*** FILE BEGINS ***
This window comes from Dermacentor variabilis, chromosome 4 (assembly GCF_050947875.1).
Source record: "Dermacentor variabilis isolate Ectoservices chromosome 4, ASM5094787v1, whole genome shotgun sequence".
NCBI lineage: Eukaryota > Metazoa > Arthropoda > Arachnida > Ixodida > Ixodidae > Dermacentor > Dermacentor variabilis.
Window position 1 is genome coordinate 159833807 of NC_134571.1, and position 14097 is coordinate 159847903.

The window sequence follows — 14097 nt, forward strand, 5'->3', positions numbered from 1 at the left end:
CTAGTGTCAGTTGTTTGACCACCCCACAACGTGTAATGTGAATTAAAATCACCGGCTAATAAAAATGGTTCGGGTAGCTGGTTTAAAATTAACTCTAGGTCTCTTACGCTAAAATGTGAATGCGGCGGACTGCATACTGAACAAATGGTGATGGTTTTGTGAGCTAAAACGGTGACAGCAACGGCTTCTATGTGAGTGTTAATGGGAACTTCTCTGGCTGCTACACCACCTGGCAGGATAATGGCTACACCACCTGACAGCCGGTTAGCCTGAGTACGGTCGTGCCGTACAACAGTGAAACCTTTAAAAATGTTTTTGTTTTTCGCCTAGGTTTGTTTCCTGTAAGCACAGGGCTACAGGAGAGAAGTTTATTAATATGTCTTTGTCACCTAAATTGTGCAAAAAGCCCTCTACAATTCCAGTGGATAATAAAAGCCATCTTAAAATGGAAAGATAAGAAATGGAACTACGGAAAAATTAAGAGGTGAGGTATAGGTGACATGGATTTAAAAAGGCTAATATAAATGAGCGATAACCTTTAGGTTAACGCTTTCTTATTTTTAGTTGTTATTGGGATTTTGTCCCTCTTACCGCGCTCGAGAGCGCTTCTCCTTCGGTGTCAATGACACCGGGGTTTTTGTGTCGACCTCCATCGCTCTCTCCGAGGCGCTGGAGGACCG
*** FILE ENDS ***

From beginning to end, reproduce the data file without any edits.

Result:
This window comes from Dermacentor variabilis, chromosome 4 (assembly GCF_050947875.1).
Source record: "Dermacentor variabilis isolate Ectoservices chromosome 4, ASM5094787v1, whole genome shotgun sequence".
NCBI lineage: Eukaryota > Metazoa > Arthropoda > Arachnida > Ixodida > Ixodidae > Dermacentor > Dermacentor variabilis.
Window position 1 is genome coordinate 159833807 of NC_134571.1, and position 14097 is coordinate 159847903.

The window sequence follows — 14097 nt, forward strand, 5'->3', positions numbered from 1 at the left end:
CTAGTGTCAGTTGTTTGACCACCCCACAACGTGTAATGTGAATTAAAATCACCGGCTAATAAAAATGGTTCGGGTAGCTGGTTTAAAATTAACTCTAGGTCTCTTACGCTAAAATGTGAATGCGGCGGACTGCATACTGAACAAATGGTGATGGTTTTGTGAGCTAAAACGGTGACAGCAACGGCTTCTATGTGAGTGTTAATGGGAACTTCTCTGGCTGCTACACCACCTGGCAGGATAATGGCTACACCACCTGACAGCCGGTTAGCCTGAGTACGGTCGTGCCGTACAACAGTGAAACCTTTAAAAATGTTTTTGTTTTTCGCCTAGGTTTGTTTCCTGTAAGCACAGGGCTACAGGAGAGAAGTTTATTAATATGTCTTTGTCACCTAAATTGTGCAAAAAGCCCTCTACAATTCCAGTGGATAATAAAAGCCATCTTAAAATGGAAAGATAAGAAATGGAACTACGGAAAAATTAAGAGGTGAGGTATAGGTGACATGGATTTAAAAAGGCTAATATAAATGAGCGATAACCTTTAGGTTAACGCTTTCTTATTTTTAGTTGTTATTGGGATTTTGTCCCTCTTACCGCGCTCGAGAGCGCTTCTCCTTCGGTGTCAATGACACCGGGGTTTTTGTGTCGACCTCCATCGCTCTCTCCGAGGCGCTGGAGGACCG